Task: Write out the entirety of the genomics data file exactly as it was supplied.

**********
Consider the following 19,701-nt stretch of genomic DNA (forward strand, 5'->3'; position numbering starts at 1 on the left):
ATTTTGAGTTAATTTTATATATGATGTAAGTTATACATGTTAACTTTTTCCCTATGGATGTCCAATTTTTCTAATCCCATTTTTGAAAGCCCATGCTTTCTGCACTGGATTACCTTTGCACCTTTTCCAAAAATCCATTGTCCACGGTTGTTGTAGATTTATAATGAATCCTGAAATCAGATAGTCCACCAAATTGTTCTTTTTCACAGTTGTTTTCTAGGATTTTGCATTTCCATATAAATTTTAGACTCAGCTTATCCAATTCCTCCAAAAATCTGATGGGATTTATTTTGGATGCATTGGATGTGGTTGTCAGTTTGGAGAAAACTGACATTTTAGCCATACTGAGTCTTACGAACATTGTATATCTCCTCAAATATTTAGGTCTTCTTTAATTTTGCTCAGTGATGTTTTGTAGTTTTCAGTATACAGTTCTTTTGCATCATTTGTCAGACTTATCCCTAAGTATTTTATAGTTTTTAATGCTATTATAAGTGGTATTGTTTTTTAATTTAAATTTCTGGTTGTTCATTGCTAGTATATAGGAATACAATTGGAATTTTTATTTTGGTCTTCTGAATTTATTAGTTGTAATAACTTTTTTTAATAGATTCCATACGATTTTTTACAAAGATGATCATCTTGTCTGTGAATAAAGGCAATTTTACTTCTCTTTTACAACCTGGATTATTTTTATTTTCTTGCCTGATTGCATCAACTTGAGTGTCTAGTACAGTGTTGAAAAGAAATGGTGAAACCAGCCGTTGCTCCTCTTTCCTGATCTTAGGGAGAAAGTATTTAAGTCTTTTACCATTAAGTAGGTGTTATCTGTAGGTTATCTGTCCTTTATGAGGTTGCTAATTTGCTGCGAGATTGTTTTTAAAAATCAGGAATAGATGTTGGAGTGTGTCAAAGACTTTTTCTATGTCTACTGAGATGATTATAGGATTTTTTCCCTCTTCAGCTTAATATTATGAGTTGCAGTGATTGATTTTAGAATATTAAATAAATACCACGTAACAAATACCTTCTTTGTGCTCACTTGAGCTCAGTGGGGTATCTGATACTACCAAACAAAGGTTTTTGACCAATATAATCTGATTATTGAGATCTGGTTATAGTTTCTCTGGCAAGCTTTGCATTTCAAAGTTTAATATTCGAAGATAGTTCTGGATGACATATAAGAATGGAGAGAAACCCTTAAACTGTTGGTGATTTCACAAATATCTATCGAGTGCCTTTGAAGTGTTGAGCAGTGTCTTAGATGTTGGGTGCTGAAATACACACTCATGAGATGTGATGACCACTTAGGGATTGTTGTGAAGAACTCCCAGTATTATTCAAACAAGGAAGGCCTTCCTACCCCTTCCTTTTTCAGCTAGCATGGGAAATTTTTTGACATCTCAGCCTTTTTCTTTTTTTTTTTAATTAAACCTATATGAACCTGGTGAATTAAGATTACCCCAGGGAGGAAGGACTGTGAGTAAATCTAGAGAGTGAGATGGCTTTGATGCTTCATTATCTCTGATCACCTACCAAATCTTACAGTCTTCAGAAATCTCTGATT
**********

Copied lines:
Consider the following 19,701-nt stretch of genomic DNA (forward strand, 5'->3'; position numbering starts at 1 on the left):
ATTTTGAGTTAATTTTATATATGATGTAAGTTATACATGTTAACTTTTTCCCTATGGATGTCCAATTTTTCTAATCCCATTTTTGAAAGCCCATGCTTTCTGCACTGGATTACCTTTGCACCTTTTCCAAAAATCCATTGTCCACGGTTGTTGTAGATTTATAATGAATCCTGAAATCAGATAGTCCACCAAATTGTTCTTTTTCACAGTTGTTTTCTAGGATTTTGCATTTCCATATAAATTTTAGACTCAGCTTATCCAATTCCTCCAAAAATCTGATGGGATTTATTTTGGATGCATTGGATGTGGTTGTCAGTTTGGAGAAAACTGACATTTTAGCCATACTGAGTCTTACGAACATTGTATATCTCCTCAAATATTTAGGTCTTCTTTAATTTTGCTCAGTGATGTTTTGTAGTTTTCAGTATACAGTTCTTTTGCATCATTTGTCAGACTTATCCCTAAGTATTTTATAGTTTTTAATGCTATTATAAGTGGTATTGTTTTTTAATTTAAATTTCTGGTTGTTCATTGCTAGTATATAGGAATACAATTGGAATTTTTATTTTGGTCTTCTGAATTTATTAGTTGTAATAACTTTTTTTAATAGATTCCATACGATTTTTTACAAAGATGATCATCTTGTCTGTGAATAAAGGCAATTTTACTTCTCTTTTACAACCTGGATTATTTTTATTTTCTTGCCTGATTGCATCAACTTGAGTGTCTAGTACAGTGTTGAAAAGAAATGGTGAAACCAGCCGTTGCTCCTCTTTCCTGATCTTAGGGAGAAAGTATTTAAGTCTTTTACCATTAAGTAGGTGTTATCTGTAGGTTATCTGTCCTTTATGAGGTTGCTAATTTGCTGCGAGATTGTTTTTAAAAATCAGGAATAGATGTTGGAGTGTGTCAAAGACTTTTTCTATGTCTACTGAGATGATTATAGGATTTTTTCCCTCTTCAGCTTAATATTATGAGTTGCAGTGATTGATTTTAGAATATTAAATAAATACCACGTAACAAATACCTTCTTTGTGCTCACTTGAGCTCAGTGGGGTATCTGATACTACCAAACAAAGGTTTTTGACCAATATAATCTGATTATTGAGATCTGGTTATAGTTTCTCTGGCAAGCTTTGCATTTCAAAGTTTAATATTCGAAGATAGTTCTGGATGACATATAAGAATGGAGAGAAACCCTTAAACTGTTGGTGATTTCACAAATATCTATCGAGTGCCTTTGAAGTGTTGAGCAGTGTCTTAGATGTTGGGTGCTGAAATACACACTCATGAGATGTGATGACCACTTAGGGATTGTTGTGAAGAACTCCCAGTATTATTCAAACAAGGAAGGCCTTCCTACCCCTTCCTTTTTCAGCTAGCATGGGAAATTTTTTGACATCTCAGCCTTTTTCTTTTTTTTTTTAATTAAACCTATATGAACCTGGTGAATTAAGATTACCCCAGGGAGGAAGGACTGTGAGTAAATCTAGAGAGTGAGATGGCTTTGATGCTTCATTATCTCTGATCACCTACCAAATCTTACAGTCTTCAGAAATCTCTGATT